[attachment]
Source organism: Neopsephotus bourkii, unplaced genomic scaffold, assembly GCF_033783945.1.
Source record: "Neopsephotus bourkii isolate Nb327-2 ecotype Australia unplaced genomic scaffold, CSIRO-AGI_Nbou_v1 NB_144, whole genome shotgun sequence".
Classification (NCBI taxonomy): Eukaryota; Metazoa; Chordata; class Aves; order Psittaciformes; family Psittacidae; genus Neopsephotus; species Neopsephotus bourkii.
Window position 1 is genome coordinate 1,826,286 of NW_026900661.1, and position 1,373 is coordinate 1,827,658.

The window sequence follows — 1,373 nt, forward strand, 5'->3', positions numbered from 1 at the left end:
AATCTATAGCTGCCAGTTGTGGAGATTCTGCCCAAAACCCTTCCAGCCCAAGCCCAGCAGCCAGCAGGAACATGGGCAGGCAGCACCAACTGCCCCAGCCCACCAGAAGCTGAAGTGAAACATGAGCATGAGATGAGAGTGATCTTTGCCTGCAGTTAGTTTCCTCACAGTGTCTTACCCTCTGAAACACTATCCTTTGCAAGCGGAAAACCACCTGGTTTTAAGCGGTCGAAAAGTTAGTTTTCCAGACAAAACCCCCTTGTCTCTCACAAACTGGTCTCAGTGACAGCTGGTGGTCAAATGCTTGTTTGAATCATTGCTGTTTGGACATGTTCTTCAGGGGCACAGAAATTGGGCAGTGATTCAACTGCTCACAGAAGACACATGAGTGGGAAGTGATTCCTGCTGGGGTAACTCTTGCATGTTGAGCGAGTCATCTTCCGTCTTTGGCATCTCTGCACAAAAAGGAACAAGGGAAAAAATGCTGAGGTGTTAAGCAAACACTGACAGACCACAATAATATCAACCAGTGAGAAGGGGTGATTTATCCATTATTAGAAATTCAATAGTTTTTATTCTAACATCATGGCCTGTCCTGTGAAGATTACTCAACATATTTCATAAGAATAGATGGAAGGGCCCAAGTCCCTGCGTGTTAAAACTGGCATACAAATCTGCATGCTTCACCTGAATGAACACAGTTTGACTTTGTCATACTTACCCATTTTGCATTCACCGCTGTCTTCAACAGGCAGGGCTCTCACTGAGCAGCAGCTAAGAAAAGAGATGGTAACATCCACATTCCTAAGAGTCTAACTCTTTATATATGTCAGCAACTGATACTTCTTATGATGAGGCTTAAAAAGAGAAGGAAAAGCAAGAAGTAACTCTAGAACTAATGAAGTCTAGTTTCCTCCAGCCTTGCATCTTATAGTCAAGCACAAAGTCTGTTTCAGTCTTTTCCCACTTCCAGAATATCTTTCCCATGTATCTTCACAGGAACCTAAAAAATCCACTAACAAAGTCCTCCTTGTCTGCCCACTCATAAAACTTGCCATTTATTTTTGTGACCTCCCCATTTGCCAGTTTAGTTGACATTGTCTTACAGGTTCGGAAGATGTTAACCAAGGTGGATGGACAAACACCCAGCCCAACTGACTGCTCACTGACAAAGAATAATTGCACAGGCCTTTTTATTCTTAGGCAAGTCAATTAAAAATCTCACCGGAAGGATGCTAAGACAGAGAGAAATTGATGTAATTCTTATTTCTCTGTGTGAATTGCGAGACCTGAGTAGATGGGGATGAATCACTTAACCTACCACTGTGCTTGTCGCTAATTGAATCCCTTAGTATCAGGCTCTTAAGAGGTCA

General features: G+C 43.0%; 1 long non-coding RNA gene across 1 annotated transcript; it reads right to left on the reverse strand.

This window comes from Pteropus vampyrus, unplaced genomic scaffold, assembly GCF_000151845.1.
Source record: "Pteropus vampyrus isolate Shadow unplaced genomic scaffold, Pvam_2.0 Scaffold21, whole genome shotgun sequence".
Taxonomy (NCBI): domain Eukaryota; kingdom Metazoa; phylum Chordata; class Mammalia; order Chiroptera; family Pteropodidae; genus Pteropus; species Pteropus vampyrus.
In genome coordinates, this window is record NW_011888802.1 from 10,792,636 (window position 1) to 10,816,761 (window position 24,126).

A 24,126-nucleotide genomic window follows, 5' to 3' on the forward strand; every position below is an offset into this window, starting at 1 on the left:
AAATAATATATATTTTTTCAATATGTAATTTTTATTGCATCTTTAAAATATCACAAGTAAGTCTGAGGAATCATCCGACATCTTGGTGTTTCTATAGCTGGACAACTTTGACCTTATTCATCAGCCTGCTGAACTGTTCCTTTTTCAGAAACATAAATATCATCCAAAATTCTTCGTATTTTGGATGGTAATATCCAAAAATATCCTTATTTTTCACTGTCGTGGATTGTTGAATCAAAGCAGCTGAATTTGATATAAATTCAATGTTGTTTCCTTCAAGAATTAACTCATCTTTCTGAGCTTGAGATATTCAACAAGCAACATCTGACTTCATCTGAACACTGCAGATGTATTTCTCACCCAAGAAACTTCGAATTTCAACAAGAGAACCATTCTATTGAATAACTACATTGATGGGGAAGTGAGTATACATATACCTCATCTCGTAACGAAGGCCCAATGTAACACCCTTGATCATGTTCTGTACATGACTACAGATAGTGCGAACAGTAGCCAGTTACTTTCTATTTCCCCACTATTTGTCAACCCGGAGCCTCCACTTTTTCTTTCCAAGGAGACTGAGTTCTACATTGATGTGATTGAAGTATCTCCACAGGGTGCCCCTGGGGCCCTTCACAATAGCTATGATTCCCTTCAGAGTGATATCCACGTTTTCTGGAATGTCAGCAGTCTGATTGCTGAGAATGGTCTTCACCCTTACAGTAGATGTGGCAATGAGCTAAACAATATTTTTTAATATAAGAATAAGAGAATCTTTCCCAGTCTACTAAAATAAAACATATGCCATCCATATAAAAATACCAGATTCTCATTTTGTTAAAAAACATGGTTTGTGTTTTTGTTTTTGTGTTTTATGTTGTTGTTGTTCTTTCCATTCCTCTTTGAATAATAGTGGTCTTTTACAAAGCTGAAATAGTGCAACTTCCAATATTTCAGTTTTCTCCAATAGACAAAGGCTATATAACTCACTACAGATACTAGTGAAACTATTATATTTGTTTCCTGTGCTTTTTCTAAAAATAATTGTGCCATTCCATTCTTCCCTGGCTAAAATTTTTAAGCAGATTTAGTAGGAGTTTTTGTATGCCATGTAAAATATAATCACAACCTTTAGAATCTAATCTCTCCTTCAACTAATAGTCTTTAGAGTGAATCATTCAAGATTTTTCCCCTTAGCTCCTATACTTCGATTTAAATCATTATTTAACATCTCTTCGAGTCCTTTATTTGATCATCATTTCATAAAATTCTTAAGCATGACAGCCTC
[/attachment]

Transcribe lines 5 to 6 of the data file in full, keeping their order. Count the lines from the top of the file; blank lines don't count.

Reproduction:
The window sequence follows — 1,373 nt, forward strand, 5'->3', positions numbered from 1 at the left end:
AATCTATAGCTGCCAGTTGTGGAGATTCTGCCCAAAACCCTTCCAGCCCAAGCCCAGCAGCCAGCAGGAACATGGGCAGGCAGCACCAACTGCCCCAGCCCACCAGAAGCTGAAGTGAAACATGAGCATGAGATGAGAGTGATCTTTGCCTGCAGTTAGTTTCCTCACAGTGTCTTACCCTCTGAAACACTATCCTTTGCAAGCGGAAAACCACCTGGTTTTAAGCGGTCGAAAAGTTAGTTTTCCAGACAAAACCCCCTTGTCTCTCACAAACTGGTCTCAGTGACAGCTGGTGGTCAAATGCTTGTTTGAATCATTGCTGTTTGGACATGTTCTTCAGGGGCACAGAAATTGGGCAGTGATTCAACTGCTCACAGAAGACACATGAGTGGGAAGTGATTCCTGCTGGGGTAACTCTTGCATGTTGAGCGAGTCATCTTCCGTCTTTGGCATCTCTGCACAAAAAGGAACAAGGGAAAAAATGCTGAGGTGTTAAGCAAACACTGACAGACCACAATAATATCAACCAGTGAGAAGGGGTGATTTATCCATTATTAGAAATTCAATAGTTTTTATTCTAACATCATGGCCTGTCCTGTGAAGATTACTCAACATATTTCATAAGAATAGATGGAAGGGCCCAAGTCCCTGCGTGTTAAAACTGGCATACAAATCTGCATGCTTCACCTGAATGAACACAGTTTGACTTTGTCATACTTACCCATTTTGCATTCACCGCTGTCTTCAACAGGCAGGGCTCTCACTGAGCAGCAGCTAAGAAAAGAGATGGTAACATCCACATTCCTAAGAGTCTAACTCTTTATATATGTCAGCAACTGATACTTCTTATGATGAGGCTTAAAAAGAGAAGGAAAAGCAAGAAGTAACTCTAGAACTAATGAAGTCTAGTTTCCTCCAGCCTTGCATCTTATAGTCAAGCACAAAGTCTGTTTCAGTCTTTTCCCACTTCCAGAATATCTTTCCCATGTATCTTCACAGGAACCTAAAAAATCCACTAACAAAGTCCTCCTTGTCTGCCCACTCATAAAACTTGCCATTTATTTTTGTGACCTCCCCATTTGCCAGTTTAGTTGACATTGTCTTACAGGTTCGGAAGATGTTAACCAAGGTGGATGGACAAACACCCAGCCCAACTGACTGCTCACTGACAAAGAATAATTGCACAGGCCTTTTTATTCTTAGGCAAGTCAATTAAAAATCTCACCGGAAGGATGCTAAGACAGAGAGAAATTGATGTAATTCTTATTTCTCTGTGTGAATTGCGAGACCTGAGTAGATGGGGATGAATCACTTAACCTACCACTGTGCTTGTCGCTAATTGAATCCCTTAGTATCAGGCTCTTAAGAGGTCA